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Media > Newsletters > Consumer Advocate > December 2020 > What To Know About Giving Gift Cards

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What To Know About Giving Gift Cards

Gift cards are popular holiday presents, especially for last-minute shoppers and for recipients who don’t have a wish list. Not all gift cards are alike, though. It’s important to know some basics about them – from variable expiration dates to signs of potential scams – before you make such purchases.
Gift cards are protected under both state and federal law. Under Ohio law, gift cards in any form — electronic, paper, etc. — generally cannot expire for at least two years. Under federal law, gift cards issued in electronic format for a specific amount cannot expire for at least five years. Pay attention to a card’s expiration date, especially if you are buying a gift card from a re-seller.
If a gift card has no expiration date, it is generally valid until redeemed or replaced with a new card. Still, it is often best to use a gift card as quickly as possible – to reduce the chance that it will be lost or stolen or that the business will close before you’ve used the card.
There are a number of exceptions related to gift card laws. For example, gift cards purchased for a specific service, such as a gift card for one manicure (as opposed to a specific dollar amount to a nail salon), are not protected under federal law. Additionally, “bonus” cards are not protected under state or federal law. During the holiday season, many businesses offer deals, such as “buy a $100 gift card, get a $20 gift card free.” Although the $100 gift card would have all the protections the law offers, the $20 gift card would not – and it could expire at any time. Closely verify the expiration dates and other restrictions of any bonus cards.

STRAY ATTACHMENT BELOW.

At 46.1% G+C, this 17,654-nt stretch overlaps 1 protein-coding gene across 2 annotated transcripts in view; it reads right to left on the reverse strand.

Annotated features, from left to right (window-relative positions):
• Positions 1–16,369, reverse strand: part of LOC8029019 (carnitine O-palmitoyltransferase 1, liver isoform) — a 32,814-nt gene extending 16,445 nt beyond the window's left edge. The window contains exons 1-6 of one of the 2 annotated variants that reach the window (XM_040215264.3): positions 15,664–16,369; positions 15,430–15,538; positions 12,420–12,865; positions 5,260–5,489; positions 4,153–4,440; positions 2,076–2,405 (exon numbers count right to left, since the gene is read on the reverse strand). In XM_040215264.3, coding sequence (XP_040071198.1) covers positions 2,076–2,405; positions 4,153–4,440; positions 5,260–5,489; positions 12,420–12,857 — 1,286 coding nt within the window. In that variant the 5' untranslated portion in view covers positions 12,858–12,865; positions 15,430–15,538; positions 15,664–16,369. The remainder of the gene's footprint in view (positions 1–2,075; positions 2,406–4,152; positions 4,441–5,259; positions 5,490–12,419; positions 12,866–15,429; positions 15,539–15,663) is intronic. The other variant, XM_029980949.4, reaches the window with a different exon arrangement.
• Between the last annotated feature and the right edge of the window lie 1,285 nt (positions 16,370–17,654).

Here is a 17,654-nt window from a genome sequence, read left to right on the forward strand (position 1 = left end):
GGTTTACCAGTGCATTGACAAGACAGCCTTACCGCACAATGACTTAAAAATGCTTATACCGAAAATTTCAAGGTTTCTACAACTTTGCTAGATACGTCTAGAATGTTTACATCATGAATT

Keep in mind that a reloadable gift card that can be used almost anywhere may reduce in value faster than a single-store gift card and is not required to have an expiration date in excess of two years from the date of purchase. Such cards may also impose a fee when the card is more than 2 years old and inactive for 12 months.
Gift cards are also frequently used in scams. For example, you may come across a legitimate-looking website advertising better deals than stores’ websites, but, at the checkout page, the website requests the number to a gift card (not associated with the company) instead of  a credit or debit card. Beware! Scammers may create phony websites — complete with made-up customer reviews — to trick people into revealing redeemable gift card information. Unfortunately, once the information is provided, any money loaded on the card will be lost.
Similarly, a con artist may call you, claiming that you’re in trouble with the IRS or that someone you love needs help, and ask you to pay immediately using a gift card. This is a common sign of a scam. Once you provide the gift card information, even just by reading the gift card numbers over the phone, the con artists can drain the funds.
When you buy gift cards in a store, be sure that any PINs – generally located on the back of gift cards – are not already scratched off. Some scammers go into stores, scratch off and record PINs, and put the gift cards back on the shelf. Then they regularly check to see whether a consumer has purchased (or put any funds on) the card. The scammer then drains the card before you’ve had the chance to give or use the gift card.
Consumers who suspect a scam or an unfair business practice should contact the Ohio Attorney General’s Office at or 800-282-0515.